Compare that general outlook with what we’re hearing at the Doha COP. The donor countries cite temporary economic difficulties in their refusal to scale up climate finance towards the promised $100 billion per annum by 2020. Come back next year is the message.

But austerity in those economies is set for the medium term. Is the will to honour the promise going to be any greater next year? 2015? 2018?

Austerity doesn’t prevent gargantuan government handouts for disasters like Hurricane Sandy or the UK floods. And those handouts were not triggered by a binding agreement, for which the cheerleaders on finance were President Obama and Hillary Clinton (in Copenhagen in 2009).

Who can blame the poorer countries for demanding an immediate trajectory of climate finance from the current level of $10 billion per annum, both as a sign of good faith and as an urgent need to prepare for climate change?


Friday 2210: Proceedings have descended into farce as co-chair Jayant Mauskar has twice brought down the gavel to close the Durban Platform session, only to retract on the demand of China.

According to China, the “technology is not working,” – the screen message that alerts the chair to a request to speak from the floor. Some delegates may feel that China is deliberately seeking to prolong the proceedings, an impression gained during earlier lengthy interventions.

Now there’s a one-to-one between the co-chairs and the Chinese delegate. Plenty of grievance in the hall.

I do get the impression that ministers really mean what they say in their resolve not to prolong the COP into Sunday, or even late Saturday.


Friday 2230: With some clever suggested wording by Egypt, the Durban Platform co-chair and China have patched up their differences. The gavel has come down on the working group’s decisions and the path is clear for the main COP to embark on its final task of bringing together the three tracks of negotiations.

Well, not exactly a clear path, but they can get started. Hard as you try and wish, there’s surely too much fundamental disagreement to cobble something together. Maybe if they could start afresh in the morning as happened last year in Durban? But there’s no sign of that.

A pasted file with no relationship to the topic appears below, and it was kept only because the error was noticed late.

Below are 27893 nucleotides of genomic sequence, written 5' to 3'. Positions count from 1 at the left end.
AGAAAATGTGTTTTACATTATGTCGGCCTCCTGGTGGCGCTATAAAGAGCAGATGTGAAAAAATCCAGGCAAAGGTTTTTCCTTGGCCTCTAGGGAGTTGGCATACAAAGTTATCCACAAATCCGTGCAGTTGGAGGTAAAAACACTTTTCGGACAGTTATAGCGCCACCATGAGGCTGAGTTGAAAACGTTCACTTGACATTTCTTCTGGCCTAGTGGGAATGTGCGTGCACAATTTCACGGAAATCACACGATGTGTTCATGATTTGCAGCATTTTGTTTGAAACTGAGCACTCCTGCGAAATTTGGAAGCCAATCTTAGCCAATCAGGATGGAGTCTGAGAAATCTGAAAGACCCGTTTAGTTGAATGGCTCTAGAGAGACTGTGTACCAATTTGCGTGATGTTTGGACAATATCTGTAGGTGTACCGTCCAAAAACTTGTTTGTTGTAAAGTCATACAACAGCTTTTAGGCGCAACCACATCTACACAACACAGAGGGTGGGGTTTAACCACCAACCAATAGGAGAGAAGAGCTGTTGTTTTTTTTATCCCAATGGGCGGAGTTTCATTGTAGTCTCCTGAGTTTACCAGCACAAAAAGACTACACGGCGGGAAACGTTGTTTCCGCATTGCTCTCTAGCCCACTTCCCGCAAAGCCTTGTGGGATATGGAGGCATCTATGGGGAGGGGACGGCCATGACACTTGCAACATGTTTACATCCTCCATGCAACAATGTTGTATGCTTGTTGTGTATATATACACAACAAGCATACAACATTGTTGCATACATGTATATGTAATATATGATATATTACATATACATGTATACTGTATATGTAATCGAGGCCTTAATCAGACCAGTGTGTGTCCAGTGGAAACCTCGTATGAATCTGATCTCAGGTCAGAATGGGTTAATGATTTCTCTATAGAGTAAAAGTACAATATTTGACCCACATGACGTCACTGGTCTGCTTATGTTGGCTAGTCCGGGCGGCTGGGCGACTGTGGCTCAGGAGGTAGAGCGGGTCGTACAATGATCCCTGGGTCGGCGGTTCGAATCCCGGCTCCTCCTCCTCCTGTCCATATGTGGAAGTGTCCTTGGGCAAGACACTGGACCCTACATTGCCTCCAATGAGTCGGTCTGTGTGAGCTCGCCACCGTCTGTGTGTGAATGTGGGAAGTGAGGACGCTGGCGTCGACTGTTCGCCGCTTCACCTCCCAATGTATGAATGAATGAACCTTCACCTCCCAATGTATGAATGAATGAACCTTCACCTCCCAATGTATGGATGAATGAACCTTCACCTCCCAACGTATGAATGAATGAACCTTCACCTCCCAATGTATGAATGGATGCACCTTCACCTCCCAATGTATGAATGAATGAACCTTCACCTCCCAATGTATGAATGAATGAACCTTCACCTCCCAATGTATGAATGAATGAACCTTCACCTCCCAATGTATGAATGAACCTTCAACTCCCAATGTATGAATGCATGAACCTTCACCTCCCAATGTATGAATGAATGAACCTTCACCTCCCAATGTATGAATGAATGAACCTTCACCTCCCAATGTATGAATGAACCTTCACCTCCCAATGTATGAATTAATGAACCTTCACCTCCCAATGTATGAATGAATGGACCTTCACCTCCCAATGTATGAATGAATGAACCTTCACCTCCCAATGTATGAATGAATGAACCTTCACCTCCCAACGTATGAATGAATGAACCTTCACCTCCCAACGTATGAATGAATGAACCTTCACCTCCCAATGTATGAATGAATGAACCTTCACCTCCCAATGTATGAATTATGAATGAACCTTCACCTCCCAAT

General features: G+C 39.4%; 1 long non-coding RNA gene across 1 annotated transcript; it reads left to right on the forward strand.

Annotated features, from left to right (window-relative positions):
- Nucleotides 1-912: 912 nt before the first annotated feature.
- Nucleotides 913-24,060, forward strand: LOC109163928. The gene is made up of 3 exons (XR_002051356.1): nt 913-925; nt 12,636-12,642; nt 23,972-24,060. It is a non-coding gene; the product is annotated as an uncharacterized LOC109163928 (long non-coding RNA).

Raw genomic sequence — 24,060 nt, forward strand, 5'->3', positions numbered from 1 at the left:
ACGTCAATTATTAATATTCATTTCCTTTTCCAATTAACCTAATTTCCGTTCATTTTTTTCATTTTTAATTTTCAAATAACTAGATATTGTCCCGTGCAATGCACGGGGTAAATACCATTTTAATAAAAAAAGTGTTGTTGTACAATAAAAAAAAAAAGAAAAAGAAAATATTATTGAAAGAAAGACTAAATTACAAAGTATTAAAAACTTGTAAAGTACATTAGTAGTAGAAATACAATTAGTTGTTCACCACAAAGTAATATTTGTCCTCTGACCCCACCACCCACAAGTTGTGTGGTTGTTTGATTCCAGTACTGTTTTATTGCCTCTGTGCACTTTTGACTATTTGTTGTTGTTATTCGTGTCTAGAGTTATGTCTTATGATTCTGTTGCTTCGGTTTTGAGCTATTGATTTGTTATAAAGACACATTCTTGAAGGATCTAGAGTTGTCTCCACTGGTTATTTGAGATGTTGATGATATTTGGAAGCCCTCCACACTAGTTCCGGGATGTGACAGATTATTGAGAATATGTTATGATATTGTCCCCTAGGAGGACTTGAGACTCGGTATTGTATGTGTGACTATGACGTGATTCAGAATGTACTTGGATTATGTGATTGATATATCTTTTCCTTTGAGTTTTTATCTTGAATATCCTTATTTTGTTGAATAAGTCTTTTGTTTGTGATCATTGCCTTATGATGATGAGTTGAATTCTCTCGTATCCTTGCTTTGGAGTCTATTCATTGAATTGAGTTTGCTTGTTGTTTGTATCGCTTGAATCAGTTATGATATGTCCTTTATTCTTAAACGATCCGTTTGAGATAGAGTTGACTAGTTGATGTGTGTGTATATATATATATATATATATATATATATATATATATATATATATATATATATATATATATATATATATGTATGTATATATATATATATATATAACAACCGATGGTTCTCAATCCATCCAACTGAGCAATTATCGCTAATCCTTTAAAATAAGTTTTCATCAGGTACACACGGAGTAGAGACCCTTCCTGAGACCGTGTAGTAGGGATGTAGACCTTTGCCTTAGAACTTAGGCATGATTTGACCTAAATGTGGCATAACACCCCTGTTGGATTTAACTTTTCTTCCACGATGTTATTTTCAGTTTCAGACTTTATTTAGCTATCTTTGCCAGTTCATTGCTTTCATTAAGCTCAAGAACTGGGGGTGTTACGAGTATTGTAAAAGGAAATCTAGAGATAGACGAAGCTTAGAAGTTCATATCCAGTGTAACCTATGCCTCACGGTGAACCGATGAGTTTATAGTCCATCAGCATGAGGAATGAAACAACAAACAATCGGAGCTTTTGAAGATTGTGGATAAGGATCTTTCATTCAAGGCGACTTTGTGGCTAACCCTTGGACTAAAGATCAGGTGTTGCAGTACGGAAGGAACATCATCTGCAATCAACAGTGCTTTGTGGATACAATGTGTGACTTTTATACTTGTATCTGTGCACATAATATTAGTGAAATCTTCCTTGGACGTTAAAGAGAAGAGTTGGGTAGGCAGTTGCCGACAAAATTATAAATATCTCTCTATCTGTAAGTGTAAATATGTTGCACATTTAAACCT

My bet is that they will have to give it up, perhaps promising to resume in a few months, rather than wait a year for the delights of Poland. (by which time the US president may be persuaded to shake up his negotiating team).


Friday 2250: While we’re waiting for the main COP agenda to resume, it’s worth noting the central disagreement in the just concluded debate on the Durban Platform text. It wasn’t resolved and will therefore feature in the closing debate, unless ministers quickly find some compromise wording, in a corridor chat.

We all thought that the problem of principles had been knocked on the head by Todd Stern’s Damascene moment on equity and common but differentiated responsibilities. But we’ve just learned that he has no time for any cross-reference of this issue with the outcome of the June Rio+20 summit.

“The Future We Want” makes it explicitly clear that the UN climate process should observe the 1992 Rio Principles such as common but differentiated responsibilities. It’s hard to understand why the US special envoy might object but he does so in no uncertain terms:

“We (the UNFCCC) are a Treaty. Rio is a political declaration. It’s fine where it was and it doesn’t belong here. We very strongly oppose any reference to Rio, much less the elaborate reference being proposed.”

China took strong exception to this.

“The outcome document of the Rio+20 summit was negotiated with world leaders. All delegates here have to honour what our leaders agreed to.”

Sort that one out.